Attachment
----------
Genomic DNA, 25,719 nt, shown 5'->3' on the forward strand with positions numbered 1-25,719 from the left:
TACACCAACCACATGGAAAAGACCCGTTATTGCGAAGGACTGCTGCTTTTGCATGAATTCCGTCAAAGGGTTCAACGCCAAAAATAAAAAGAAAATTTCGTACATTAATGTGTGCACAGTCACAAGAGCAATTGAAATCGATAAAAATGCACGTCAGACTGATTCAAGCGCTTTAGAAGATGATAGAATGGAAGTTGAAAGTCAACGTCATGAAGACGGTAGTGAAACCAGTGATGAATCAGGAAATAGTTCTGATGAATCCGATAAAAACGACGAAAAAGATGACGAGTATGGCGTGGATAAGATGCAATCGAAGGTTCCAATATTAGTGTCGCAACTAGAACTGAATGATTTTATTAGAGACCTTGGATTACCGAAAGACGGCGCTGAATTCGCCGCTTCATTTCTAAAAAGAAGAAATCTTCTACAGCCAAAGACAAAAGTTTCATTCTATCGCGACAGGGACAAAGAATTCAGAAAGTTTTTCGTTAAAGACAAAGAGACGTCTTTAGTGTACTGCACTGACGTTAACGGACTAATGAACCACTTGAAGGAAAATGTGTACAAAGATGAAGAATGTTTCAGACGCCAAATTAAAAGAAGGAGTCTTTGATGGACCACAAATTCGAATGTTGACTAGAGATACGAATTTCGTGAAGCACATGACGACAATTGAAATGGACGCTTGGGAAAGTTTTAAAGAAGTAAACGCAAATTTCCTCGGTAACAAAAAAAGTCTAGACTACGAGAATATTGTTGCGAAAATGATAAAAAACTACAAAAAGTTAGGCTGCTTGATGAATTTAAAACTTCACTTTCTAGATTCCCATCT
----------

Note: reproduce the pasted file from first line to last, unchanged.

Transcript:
Genomic DNA, 25,719 nt, shown 5'->3' on the forward strand with positions numbered 1-25,719 from the left:
TACACCAACCACATGGAAAAGACCCGTTATTGCGAAGGACTGCTGCTTTTGCATGAATTCCGTCAAAGGGTTCAACGCCAAAAATAAAAAGAAAATTTCGTACATTAATGTGTGCACAGTCACAAGAGCAATTGAAATCGATAAAAATGCACGTCAGACTGATTCAAGCGCTTTAGAAGATGATAGAATGGAAGTTGAAAGTCAACGTCATGAAGACGGTAGTGAAACCAGTGATGAATCAGGAAATAGTTCTGATGAATCCGATAAAAACGACGAAAAAGATGACGAGTATGGCGTGGATAAGATGCAATCGAAGGTTCCAATATTAGTGTCGCAACTAGAACTGAATGATTTTATTAGAGACCTTGGATTACCGAAAGACGGCGCTGAATTCGCCGCTTCATTTCTAAAAAGAAGAAATCTTCTACAGCCAAAGACAAAAGTTTCATTCTATCGCGACAGGGACAAAGAATTCAGAAAGTTTTTCGTTAAAGACAAAGAGACGTCTTTAGTGTACTGCACTGACGTTAACGGACTAATGAACCACTTGAAGGAAAATGTGTACAAAGATGAAGAATGTTTCAGACGCCAAATTAAAAGAAGGAGTCTTTGATGGACCACAAATTCGAATGTTGACTAGAGATACGAATTTCGTGAAGCACATGACGACAATTGAAATGGACGCTTGGGAAAGTTTTAAAGAAGTAAACGCAAATTTCCTCGGTAACAAAAAAAGTCTAGACTACGAGAATATTGTTGCGAAAATGATAAAAAACTACAAAAAGTTAGGCTGCTTGATGAATTTAAAACTTCACTTTCTAGATTCCCATCT